God’s righteous standard defines sin. And what is sin? “Whosoever committeth sin transgresseth also the law: for sin is the transgression of the law” (1 John 3:4). Men are born with a nature that is hostile to the Law of God. The Apostle Paul wrote: ” . . . The carnal mind is enmity against God: for it is not subject to the law of God, neither indeed can be” (Rom. 8:7). What is man’s nature? “Now the works of the flesh are manifest, which are these; Adultery, fornication, uncleanness, lasciviousness, Idolatry, witchcraft, hatred, variance, emulations, wrath, strife, seditions, heresies, Envyings, murders, drunkenness, revellings, and such like: of the which I tell you before, as I have also told you in time past, that they which do such things shall not inherit the kingdom of God” (Gal. 5:19-21). Because of human nature it is impossible for men, in their present state, to build holy, righteous character. Unless one’s character is guided by the perfect standard of God’s Law, no matter how much one determines to do what he thinks is right, he cannot build righteous character in the sight of God. Character, by its definition, requires right action, and right action must be predicated upon right knowledge.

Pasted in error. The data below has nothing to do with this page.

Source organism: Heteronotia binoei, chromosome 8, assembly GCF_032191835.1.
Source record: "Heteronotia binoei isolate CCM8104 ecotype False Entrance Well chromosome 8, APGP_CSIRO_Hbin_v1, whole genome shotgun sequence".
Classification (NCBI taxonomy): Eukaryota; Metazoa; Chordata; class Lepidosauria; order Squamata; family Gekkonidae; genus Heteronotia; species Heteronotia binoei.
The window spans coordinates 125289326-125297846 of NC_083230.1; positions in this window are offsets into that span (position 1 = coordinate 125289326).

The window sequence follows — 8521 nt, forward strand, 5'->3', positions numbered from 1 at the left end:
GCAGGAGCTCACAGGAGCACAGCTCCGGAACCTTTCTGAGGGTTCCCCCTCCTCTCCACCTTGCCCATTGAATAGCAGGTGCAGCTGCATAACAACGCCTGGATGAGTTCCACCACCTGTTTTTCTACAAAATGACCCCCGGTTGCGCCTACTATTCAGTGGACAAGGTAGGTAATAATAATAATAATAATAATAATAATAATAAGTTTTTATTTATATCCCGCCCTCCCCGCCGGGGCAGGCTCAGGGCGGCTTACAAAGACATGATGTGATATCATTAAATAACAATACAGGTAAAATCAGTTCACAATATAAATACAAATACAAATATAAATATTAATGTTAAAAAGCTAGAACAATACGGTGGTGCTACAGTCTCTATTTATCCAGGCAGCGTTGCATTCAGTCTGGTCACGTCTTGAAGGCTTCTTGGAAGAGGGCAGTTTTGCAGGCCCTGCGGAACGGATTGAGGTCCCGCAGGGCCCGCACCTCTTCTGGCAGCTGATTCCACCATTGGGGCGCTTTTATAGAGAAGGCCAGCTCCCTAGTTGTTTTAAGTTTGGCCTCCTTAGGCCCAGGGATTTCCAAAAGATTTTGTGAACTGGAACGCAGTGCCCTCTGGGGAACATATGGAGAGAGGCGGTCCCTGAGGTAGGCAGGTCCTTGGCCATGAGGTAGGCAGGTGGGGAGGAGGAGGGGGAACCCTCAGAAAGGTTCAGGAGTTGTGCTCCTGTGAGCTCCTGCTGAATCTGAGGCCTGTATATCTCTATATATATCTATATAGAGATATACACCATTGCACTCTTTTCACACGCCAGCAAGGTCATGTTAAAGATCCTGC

The Need for Redemption